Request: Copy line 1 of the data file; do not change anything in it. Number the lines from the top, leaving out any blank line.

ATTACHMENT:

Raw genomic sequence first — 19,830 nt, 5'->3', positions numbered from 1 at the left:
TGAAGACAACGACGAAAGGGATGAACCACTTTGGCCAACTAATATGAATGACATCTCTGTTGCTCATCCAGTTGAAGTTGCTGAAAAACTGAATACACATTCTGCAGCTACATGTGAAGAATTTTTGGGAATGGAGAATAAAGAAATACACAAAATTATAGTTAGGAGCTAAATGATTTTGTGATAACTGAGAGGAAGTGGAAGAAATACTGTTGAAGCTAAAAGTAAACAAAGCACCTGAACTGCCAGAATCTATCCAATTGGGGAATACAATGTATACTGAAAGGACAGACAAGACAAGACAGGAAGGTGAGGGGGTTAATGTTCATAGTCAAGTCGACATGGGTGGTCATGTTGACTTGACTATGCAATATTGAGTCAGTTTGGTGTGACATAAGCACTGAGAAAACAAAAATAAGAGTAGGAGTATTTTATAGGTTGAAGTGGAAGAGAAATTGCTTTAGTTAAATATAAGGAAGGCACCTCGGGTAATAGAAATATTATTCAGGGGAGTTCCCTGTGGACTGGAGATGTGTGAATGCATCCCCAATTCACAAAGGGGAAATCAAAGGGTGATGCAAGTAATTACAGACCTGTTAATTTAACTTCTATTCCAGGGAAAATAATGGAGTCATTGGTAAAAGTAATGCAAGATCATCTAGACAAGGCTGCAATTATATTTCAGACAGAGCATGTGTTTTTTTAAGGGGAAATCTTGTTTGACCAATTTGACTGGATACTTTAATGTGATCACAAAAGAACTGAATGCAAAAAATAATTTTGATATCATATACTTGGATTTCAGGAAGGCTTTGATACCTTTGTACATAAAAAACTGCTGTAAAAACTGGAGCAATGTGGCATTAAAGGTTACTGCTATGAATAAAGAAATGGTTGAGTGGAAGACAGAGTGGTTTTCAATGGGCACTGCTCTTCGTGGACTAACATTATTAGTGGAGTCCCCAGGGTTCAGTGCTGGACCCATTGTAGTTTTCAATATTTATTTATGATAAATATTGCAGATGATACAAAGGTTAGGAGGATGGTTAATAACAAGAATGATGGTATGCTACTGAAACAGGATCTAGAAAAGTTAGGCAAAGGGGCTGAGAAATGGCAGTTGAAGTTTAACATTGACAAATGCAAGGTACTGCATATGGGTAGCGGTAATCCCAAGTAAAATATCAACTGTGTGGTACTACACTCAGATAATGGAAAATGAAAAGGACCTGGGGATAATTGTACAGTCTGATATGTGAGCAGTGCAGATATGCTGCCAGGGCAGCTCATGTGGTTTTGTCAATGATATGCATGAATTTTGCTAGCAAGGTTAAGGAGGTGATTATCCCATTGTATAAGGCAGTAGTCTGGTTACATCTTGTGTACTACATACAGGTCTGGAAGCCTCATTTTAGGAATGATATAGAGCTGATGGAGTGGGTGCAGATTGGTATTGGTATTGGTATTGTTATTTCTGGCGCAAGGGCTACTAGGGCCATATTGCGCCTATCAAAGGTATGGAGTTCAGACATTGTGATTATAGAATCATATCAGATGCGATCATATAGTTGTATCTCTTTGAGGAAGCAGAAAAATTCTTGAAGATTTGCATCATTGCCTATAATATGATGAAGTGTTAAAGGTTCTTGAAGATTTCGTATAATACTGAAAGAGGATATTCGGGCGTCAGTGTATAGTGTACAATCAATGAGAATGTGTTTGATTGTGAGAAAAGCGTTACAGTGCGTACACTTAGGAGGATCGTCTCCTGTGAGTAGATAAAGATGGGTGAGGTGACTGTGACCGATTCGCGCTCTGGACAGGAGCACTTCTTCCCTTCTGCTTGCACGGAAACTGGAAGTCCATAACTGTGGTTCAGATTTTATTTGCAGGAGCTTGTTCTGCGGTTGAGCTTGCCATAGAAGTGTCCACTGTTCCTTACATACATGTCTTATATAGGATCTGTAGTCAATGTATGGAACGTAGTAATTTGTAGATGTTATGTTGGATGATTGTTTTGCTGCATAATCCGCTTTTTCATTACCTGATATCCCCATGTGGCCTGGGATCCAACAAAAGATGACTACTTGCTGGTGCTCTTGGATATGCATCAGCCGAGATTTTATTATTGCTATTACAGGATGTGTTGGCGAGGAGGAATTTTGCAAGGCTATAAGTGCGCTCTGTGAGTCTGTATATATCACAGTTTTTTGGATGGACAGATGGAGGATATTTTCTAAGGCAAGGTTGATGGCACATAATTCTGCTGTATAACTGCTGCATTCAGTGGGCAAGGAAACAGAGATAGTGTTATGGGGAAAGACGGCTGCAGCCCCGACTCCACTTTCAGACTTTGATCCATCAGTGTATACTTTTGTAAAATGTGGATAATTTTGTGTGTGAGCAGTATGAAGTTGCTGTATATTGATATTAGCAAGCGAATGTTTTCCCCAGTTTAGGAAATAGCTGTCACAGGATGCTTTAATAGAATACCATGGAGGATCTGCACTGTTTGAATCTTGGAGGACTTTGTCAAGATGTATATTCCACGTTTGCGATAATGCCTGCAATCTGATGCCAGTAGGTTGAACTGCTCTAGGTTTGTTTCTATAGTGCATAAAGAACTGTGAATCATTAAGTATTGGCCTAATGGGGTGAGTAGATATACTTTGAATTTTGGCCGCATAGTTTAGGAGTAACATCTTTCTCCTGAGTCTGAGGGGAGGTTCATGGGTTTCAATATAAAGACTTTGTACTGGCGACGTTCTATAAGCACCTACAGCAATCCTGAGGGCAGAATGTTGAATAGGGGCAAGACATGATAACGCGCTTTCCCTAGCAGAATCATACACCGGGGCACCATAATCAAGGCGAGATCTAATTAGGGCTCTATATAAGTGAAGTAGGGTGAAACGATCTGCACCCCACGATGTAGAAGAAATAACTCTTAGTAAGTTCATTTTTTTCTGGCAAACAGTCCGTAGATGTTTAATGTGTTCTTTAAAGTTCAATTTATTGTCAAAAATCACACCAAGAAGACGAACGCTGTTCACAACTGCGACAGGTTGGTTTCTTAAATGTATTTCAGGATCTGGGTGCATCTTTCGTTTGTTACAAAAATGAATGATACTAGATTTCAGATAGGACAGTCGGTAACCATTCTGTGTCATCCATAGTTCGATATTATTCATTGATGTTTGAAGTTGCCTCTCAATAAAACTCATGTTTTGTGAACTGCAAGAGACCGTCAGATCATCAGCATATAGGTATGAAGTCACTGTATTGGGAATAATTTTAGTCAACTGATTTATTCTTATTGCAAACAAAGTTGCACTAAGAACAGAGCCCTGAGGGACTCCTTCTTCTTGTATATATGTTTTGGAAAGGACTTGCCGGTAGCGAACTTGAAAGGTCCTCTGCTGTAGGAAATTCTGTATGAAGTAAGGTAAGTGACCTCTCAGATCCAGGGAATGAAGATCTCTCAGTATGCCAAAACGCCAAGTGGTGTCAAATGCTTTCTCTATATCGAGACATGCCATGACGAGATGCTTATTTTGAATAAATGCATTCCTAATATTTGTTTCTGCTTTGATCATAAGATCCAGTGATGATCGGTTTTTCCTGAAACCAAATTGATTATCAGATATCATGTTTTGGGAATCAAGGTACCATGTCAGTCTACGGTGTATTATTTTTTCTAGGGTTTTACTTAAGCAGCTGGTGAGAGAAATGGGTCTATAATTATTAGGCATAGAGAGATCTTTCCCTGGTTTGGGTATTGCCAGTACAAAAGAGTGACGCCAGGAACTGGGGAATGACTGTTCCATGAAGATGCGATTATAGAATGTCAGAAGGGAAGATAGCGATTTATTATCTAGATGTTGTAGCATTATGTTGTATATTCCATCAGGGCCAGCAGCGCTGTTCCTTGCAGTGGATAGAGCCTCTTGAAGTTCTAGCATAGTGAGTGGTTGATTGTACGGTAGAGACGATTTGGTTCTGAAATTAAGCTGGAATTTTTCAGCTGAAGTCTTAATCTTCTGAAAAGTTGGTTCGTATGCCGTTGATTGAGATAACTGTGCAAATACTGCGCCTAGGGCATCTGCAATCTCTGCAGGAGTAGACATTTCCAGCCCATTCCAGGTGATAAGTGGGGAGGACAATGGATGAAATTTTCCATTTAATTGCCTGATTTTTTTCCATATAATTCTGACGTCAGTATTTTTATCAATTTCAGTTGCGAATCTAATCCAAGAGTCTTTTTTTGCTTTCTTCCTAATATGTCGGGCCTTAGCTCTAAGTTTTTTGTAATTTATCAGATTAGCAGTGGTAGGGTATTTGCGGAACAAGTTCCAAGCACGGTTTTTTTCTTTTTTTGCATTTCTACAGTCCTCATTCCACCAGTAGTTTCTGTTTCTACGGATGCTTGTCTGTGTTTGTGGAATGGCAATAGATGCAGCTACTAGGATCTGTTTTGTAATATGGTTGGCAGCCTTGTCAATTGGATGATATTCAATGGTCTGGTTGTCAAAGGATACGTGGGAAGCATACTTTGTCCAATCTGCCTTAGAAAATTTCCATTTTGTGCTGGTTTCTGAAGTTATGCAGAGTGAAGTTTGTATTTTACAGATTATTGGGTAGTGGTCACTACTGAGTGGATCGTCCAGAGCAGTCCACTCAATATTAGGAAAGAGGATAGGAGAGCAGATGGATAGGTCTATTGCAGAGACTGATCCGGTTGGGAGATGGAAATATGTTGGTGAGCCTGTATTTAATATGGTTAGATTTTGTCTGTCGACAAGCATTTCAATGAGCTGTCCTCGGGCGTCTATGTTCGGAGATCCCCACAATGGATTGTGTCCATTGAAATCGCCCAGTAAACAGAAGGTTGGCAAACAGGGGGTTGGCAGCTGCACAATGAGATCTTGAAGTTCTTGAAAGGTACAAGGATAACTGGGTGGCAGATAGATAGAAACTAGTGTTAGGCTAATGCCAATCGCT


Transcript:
Raw genomic sequence first — 19,830 nt, 5'->3', positions numbered from 1 at the left: